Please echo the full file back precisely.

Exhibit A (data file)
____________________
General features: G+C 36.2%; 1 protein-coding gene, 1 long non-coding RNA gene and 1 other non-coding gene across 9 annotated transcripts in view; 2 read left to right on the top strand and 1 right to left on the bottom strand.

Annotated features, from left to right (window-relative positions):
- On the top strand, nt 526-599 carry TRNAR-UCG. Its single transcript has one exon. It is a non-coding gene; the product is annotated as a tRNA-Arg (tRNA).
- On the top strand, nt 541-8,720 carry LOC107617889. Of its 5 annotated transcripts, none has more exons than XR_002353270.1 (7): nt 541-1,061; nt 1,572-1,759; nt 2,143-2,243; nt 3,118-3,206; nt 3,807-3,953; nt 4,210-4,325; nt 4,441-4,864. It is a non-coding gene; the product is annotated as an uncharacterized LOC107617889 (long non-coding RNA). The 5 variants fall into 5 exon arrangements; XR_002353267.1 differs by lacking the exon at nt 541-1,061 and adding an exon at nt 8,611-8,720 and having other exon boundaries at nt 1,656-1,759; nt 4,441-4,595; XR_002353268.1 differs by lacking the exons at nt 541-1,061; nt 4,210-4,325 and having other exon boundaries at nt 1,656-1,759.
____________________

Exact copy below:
General features: G+C 36.2%; 1 protein-coding gene, 1 long non-coding RNA gene and 1 other non-coding gene across 9 annotated transcripts in view; 2 read left to right on the top strand and 1 right to left on the bottom strand.

Annotated features, from left to right (window-relative positions):
- On the top strand, nt 526-599 carry TRNAR-UCG. Its single transcript has one exon. It is a non-coding gene; the product is annotated as a tRNA-Arg (tRNA).
- On the top strand, nt 541-8,720 carry LOC107617889. Of its 5 annotated transcripts, none has more exons than XR_002353270.1 (7): nt 541-1,061; nt 1,572-1,759; nt 2,143-2,243; nt 3,118-3,206; nt 3,807-3,953; nt 4,210-4,325; nt 4,441-4,864. It is a non-coding gene; the product is annotated as an uncharacterized LOC107617889 (long non-coding RNA). The 5 variants fall into 5 exon arrangements; XR_002353267.1 differs by lacking the exon at nt 541-1,061 and adding an exon at nt 8,611-8,720 and having other exon boundaries at nt 1,656-1,759; nt 4,441-4,595; XR_002353268.1 differs by lacking the exons at nt 541-1,061; nt 4,210-4,325 and having other exon boundaries at nt 1,656-1,759.